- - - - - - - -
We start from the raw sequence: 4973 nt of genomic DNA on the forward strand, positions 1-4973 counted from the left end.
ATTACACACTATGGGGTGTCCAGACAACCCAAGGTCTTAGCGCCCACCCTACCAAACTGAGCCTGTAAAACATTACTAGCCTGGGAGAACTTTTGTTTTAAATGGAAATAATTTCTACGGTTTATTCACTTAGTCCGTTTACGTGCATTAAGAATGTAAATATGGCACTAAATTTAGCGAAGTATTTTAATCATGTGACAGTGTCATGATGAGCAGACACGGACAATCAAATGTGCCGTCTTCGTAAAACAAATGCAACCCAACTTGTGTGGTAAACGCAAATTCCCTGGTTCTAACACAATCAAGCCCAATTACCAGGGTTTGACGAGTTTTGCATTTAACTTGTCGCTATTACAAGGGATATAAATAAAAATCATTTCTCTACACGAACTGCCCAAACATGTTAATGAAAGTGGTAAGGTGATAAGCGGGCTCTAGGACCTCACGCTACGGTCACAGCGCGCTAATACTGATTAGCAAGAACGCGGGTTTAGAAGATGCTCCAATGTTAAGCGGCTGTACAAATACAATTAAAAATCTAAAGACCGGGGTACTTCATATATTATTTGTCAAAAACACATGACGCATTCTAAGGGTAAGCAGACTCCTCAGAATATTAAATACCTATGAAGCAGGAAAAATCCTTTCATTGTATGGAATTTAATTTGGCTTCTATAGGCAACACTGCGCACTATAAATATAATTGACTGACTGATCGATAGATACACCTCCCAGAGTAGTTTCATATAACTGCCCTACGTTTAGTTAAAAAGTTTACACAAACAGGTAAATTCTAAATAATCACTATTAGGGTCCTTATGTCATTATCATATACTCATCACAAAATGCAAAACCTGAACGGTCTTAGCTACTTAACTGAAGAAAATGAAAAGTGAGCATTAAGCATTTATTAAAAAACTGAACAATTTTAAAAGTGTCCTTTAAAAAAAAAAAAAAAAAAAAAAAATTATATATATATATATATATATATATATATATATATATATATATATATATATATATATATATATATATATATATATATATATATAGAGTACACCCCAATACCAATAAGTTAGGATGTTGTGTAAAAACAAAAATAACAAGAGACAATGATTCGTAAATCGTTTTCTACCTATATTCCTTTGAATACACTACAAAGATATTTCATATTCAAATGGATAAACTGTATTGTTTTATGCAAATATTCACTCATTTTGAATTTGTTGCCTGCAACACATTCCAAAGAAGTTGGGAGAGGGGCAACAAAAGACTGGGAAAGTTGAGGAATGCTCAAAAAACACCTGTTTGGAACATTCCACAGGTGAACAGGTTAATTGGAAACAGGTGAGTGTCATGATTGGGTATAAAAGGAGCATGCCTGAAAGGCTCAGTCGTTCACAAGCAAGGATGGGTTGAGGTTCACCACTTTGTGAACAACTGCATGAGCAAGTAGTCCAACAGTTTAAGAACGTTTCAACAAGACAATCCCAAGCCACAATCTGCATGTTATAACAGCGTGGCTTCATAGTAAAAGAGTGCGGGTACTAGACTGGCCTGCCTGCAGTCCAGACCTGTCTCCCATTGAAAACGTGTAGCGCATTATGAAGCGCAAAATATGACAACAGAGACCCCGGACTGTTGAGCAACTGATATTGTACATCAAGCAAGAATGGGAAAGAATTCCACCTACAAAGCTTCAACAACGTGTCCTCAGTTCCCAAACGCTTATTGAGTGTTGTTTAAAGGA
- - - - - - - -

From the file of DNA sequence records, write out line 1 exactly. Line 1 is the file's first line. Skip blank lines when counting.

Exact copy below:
We start from the raw sequence: 4973 nt of genomic DNA on the forward strand, positions 1-4973 counted from the left end.